>> And we're achieving these goals by>> US President Donald Trump has given Defense Secretary Jim Mattis the authority to set troop levels in Afghanistan, a decision opening the door to future troop increases requested by the top US commander. A US official telling Reuters no immediate decisions have been made about ramping up US deployment.
The Pentagon declined to comment. The change coming as Mattis told Congress Tuesday that US-backed forces are not beating back the Taliban despite more than 15 years of war.>> We are not winning in Afghanistan right now. And we will correct this as soon as possible, I believe.>> To date more than 2,300 american soldiers have been killed and over 17,000 wounded in the mission.
And US military officials acknowledge the situation has deteriorated in recent months. A truck bomb in Kabul in May killed more than 150 people, the deadliest attack since the Taliban's ouster in 2001. Three American troop we're killed on Saturday when an Afghan soldier opened fire on them.>> When can we expect the congress United States to get a strategy for Afghanistan that is a departure from the last eight years which is, don't lose.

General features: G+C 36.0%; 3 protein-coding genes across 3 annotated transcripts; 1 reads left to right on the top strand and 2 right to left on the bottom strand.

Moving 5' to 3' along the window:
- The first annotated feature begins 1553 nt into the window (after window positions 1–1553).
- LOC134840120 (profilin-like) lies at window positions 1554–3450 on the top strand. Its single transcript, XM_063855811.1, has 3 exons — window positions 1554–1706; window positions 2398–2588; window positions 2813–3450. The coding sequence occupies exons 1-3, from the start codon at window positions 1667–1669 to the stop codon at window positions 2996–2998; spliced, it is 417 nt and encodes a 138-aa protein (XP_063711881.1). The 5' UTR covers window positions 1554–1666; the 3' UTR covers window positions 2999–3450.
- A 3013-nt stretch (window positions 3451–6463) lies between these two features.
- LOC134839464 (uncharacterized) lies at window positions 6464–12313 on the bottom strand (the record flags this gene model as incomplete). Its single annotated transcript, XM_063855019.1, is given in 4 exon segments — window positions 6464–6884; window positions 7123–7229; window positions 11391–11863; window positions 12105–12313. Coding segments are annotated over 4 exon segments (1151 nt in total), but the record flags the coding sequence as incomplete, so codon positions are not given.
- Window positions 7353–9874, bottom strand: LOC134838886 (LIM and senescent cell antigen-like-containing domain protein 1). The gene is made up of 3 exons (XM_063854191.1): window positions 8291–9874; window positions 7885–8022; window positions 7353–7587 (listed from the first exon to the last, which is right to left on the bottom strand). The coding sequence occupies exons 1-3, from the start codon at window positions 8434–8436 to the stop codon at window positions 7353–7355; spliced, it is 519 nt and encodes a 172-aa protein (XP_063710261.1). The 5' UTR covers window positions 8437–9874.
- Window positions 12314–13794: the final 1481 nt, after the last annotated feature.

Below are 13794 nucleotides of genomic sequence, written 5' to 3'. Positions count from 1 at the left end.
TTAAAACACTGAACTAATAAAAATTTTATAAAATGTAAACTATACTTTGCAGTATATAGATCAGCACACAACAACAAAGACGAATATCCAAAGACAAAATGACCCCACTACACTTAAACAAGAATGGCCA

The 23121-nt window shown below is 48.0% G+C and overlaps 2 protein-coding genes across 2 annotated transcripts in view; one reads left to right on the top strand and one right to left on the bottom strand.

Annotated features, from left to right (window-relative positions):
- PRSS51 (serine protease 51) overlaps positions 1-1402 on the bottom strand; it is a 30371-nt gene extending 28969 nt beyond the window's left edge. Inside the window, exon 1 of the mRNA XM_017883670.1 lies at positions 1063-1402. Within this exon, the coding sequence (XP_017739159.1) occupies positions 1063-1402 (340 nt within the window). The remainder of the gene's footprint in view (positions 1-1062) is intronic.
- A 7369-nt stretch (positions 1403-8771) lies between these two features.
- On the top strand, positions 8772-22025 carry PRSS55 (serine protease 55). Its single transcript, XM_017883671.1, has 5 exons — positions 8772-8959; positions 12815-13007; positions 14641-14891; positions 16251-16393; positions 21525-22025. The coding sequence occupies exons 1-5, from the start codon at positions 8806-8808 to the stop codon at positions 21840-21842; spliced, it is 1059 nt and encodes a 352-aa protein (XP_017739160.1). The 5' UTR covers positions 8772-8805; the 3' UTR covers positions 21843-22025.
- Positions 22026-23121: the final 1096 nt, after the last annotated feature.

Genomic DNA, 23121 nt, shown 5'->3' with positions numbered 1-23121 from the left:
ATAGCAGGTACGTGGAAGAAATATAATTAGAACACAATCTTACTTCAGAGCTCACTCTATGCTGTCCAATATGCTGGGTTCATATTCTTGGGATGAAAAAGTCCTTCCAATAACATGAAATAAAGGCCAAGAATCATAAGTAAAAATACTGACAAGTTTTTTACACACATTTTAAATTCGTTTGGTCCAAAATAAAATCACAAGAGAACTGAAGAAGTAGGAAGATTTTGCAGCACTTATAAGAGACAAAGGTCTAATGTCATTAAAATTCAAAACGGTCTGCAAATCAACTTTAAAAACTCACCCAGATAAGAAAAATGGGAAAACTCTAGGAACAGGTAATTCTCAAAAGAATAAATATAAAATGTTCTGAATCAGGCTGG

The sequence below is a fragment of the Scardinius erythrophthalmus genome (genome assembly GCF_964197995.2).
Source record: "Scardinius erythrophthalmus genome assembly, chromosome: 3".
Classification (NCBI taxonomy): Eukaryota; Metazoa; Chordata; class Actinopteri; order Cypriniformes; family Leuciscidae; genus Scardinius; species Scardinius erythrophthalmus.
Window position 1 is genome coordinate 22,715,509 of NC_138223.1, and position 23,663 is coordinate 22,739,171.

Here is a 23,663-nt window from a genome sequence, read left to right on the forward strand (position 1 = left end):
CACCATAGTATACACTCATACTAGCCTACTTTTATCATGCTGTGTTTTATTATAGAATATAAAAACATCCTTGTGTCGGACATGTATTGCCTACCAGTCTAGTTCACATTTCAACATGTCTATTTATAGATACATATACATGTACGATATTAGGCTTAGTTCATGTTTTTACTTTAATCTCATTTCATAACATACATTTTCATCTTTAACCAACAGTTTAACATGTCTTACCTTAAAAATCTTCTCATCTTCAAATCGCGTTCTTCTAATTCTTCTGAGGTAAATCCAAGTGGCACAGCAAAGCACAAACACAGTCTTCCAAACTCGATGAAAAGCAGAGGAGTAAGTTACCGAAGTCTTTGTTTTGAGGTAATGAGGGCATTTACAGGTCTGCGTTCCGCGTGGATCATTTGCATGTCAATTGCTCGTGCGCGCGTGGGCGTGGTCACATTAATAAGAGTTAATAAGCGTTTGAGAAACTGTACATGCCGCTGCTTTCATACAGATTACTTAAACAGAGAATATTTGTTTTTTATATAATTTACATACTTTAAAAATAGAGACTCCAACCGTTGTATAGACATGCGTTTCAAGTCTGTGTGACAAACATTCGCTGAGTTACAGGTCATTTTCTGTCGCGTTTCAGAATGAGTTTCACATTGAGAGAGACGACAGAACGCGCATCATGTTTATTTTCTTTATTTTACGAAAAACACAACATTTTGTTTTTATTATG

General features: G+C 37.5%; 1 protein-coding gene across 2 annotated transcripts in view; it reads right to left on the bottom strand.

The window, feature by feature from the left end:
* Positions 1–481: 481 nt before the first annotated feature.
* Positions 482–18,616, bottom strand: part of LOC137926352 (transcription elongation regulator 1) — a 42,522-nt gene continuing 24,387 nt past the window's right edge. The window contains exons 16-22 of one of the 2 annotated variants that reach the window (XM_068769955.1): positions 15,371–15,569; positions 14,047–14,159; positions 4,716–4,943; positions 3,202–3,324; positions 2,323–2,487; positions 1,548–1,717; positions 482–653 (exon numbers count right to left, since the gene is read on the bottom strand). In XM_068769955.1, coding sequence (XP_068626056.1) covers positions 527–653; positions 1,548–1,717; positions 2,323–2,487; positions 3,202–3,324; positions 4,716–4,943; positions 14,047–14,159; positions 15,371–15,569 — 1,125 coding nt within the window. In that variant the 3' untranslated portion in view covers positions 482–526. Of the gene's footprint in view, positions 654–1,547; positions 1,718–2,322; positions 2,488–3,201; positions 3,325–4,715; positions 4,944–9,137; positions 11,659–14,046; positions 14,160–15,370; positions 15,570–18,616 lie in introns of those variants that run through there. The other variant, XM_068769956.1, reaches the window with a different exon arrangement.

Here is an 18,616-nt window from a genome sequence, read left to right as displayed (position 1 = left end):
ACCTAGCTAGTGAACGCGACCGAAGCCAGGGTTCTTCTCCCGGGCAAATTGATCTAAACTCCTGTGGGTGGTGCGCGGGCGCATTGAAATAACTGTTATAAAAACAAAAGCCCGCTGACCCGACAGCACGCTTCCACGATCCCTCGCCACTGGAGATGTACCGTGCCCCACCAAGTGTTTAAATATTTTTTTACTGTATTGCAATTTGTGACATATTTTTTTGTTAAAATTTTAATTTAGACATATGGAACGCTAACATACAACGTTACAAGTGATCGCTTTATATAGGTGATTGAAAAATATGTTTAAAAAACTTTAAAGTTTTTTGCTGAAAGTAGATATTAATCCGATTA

>> By mid July, we'll be able to brief you in detail, sir. We're putting it together now, and there are actions being taken to make certain that we don't pay a price for the delay.>> Reuters reported in April that US President Donald Trump is considering a plan to send 3-5,000 new American and coalition troops to the country.
Trump's decision to hand over strategic matters to the Pentagon could be framed as that of a leader who does not want to micromanage the military. Critics warn the delegating authority to the Armed Forces does not shield Trump from political responsibility for battle field mishaps and setbacks. Some US officials question the benefit of ramping up troop levels.
Arguing the actual number of soldiers really needed to turn the tide in Afghanistan would be politically unpalatable at home.